Fusion’s Evolution

At Match, the dishes range from Korean barbecue to Russian stuffed cabbage, and somehow it all deliciously works together

Photo by Anthony MairOne of the star tapas: Dragon Balls.

Photo by Anthony MairMatch features tables with built-in burners, to make your own Korean barbecue.

Photo by Anthony MairMatch features tables with built-in burners, to make your own Korean barbecue.

Fusion restaurants have become a way of life, and if you have any doubts, check out Match, a cosmopolitan tapas bar and Korean barbecue. At first, the concept seems a little goofy. But strangely enough, it works.

The restaurant belongs to Gregory Arianoff, who has a Russian/Spanish background. He shares his kitchen with two chefs: One is Chinese; the other Japanese/Korean. Their take on these ethnic cuisines has a ring of authenticity rarely found in the ’burbs.

Match is a handsomely appointed place in a typical Vegas strip mall in the southeastern part of the city. You enter through a bar, into a large room where tables have marble tops, stainless steel hoods and built-in burners, like in a traditional Korean barbecue restaurant. There are three fully equipped private karaoke rooms in the rear, which serve up to eight people. Spend more than $75 on food and the use of the karaoke room and machine is available at no extra charge.

On my first few visits, the menu was all over the map, but Arianoff recently cut it down to size, to eliminate repetition and confusion. The selection remains as eclectic as the law allows, though. How about an appetizer like monkfish liver, followed by Spanish potato croquettes, a Russian stuffed-cabbage entrée and Portuguese/Hawaiian doughnuts (malasadas) for dessert?

I have to admit being more impressed by the Asian fare. Possibly my favorite dish on the menu is kimchi fried rice, a festive, wok-fried dish made with fresh white marble pork, napa cabbage, egg and just enough of the red chili that makes kimchi so intimidating to give it a nice kick.

Match’s biggest seller, though, is Dragon Balls. They’re wonderful, if you can get your mind around the name. Picture golf-ball-size, crunchy nuggets coated with a flour and egg batter. Inside, there is chopped tuna, onions and green pepper, and the whole shebang is drizzled with eel sauce.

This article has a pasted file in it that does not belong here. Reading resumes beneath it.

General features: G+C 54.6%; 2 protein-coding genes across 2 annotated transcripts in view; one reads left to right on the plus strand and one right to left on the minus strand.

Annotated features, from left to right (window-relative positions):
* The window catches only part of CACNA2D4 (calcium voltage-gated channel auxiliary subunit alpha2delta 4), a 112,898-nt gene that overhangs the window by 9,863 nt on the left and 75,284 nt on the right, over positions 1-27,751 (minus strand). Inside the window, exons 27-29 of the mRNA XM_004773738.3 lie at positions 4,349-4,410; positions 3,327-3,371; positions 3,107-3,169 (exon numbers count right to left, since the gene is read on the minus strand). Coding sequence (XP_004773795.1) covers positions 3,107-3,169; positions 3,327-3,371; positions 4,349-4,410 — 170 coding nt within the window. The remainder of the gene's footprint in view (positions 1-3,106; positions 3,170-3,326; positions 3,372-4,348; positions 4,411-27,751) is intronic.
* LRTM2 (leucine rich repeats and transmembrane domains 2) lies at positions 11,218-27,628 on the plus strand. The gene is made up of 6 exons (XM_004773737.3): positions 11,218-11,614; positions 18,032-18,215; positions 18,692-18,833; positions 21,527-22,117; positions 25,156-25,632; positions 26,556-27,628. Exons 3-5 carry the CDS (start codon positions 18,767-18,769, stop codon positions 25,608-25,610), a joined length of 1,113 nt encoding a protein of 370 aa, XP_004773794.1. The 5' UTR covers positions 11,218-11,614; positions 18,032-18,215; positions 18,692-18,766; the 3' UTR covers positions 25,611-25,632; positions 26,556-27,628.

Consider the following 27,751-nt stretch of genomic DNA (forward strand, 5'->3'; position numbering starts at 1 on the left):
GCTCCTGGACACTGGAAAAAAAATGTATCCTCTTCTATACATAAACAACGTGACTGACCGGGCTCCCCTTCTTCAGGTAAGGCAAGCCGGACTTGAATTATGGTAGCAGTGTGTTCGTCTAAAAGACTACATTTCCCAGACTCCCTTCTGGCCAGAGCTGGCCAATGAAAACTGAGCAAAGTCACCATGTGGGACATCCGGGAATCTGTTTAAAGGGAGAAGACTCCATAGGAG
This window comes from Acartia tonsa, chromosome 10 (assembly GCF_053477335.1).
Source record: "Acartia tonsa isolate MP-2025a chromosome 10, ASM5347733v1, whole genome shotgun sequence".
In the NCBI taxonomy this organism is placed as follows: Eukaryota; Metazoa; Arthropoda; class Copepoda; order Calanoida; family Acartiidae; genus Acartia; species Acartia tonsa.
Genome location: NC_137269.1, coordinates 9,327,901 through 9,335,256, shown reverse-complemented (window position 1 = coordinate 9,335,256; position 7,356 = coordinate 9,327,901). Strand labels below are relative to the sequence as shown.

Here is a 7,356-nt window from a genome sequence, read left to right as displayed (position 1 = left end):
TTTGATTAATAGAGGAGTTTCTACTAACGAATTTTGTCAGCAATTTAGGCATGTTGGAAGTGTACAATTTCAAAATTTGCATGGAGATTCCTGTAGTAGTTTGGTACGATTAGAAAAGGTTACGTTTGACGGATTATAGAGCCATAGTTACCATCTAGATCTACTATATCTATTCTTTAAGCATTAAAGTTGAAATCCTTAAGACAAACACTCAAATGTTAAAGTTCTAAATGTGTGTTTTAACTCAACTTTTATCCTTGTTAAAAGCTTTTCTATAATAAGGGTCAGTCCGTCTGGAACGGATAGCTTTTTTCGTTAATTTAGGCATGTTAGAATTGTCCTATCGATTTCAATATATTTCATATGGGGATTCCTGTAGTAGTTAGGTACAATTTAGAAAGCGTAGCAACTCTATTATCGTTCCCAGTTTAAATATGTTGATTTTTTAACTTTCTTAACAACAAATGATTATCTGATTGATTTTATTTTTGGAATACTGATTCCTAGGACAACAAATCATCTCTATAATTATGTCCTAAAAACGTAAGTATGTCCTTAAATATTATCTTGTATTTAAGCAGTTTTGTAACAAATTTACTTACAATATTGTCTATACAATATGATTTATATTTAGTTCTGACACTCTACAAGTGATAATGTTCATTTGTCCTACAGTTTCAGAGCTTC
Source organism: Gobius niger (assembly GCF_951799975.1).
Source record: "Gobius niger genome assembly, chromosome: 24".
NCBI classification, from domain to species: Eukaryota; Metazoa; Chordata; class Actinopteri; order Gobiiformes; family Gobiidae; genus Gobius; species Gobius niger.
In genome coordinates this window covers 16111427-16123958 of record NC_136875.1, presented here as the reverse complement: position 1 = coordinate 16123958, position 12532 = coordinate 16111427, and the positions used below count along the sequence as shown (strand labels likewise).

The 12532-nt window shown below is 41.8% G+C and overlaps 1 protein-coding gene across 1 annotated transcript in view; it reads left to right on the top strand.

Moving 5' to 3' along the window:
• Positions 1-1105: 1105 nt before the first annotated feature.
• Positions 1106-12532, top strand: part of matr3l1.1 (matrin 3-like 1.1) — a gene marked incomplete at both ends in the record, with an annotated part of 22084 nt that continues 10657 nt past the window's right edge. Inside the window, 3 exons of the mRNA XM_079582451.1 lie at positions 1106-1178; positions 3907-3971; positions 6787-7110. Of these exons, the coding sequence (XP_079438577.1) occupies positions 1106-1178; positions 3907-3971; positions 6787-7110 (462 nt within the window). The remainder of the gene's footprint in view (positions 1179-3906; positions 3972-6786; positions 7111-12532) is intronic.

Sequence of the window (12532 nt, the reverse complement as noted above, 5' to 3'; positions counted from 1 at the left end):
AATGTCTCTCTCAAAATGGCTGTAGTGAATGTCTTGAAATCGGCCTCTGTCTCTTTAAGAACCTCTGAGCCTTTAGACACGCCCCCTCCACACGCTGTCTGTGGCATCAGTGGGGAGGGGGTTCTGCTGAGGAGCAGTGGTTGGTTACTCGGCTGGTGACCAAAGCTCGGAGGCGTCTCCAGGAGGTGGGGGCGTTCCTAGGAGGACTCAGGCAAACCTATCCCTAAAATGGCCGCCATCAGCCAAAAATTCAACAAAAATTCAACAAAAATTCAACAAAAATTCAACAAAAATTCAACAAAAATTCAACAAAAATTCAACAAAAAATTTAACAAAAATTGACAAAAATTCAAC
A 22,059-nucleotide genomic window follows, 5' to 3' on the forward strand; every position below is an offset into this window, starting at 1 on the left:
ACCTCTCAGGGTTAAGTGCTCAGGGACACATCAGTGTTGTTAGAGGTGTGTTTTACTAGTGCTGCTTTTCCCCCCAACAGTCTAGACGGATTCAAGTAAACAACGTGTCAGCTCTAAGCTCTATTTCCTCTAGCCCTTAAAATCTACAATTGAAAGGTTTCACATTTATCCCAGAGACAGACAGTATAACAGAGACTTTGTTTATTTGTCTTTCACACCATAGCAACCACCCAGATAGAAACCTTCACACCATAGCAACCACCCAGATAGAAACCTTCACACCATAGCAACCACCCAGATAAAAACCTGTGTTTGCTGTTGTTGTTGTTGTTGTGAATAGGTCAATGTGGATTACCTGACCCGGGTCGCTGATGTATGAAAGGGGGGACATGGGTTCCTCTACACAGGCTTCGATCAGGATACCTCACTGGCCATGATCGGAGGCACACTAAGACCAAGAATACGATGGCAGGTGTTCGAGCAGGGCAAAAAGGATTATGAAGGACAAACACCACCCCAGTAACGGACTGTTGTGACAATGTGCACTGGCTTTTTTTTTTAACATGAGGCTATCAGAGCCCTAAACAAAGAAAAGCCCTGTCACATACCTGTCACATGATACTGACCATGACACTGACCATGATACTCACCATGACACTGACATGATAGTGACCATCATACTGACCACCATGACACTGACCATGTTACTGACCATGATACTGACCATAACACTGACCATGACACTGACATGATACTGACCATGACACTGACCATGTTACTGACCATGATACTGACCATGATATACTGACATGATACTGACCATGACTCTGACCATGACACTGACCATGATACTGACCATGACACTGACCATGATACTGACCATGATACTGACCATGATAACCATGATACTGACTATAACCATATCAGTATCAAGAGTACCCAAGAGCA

Monkfish liver, in pink slices, is what some people call “Japanese foie gras,” for its creamy texture and mild, rich flavor. Don’t be afraid to try some. It’s a wonderful beer dish. Tortilla Española is like a stiff potato omelet served cold, in wedges—a credible if not interesting version. And I’d come back for cabbage with bacon, but it was cut from the menu.

As to the larger plates, I can’t recommend the roast duck. Match, like so many Vegas restaurants, deep-fries its duck and calls it roasted. How about more truth in menu, boys? And galoubsis, which is Russian for stuffed cabbage, was bland, in a milky white sauce I didn’t care for.

If you opt for Korean barbecue, you can cook it at your table, or take the low road and let the boys in the kitchen do it. We got low, and the beef short ribs, a.k.a. kalbi, were delicious, nicely grilled and redolent of sesame and garlic, with good Korean sides such as yellow bean sprouts.

If you opt for dessert, I’d go for the strawberry mochi ice cream, in tiny New Age cubes with a pounded rice shell. Match’s freezer really works, by the way; I had to wait 10 minutes for them to thaw.

And, lastly, if you use the karaoke machine … please, no Elvis impersonators.

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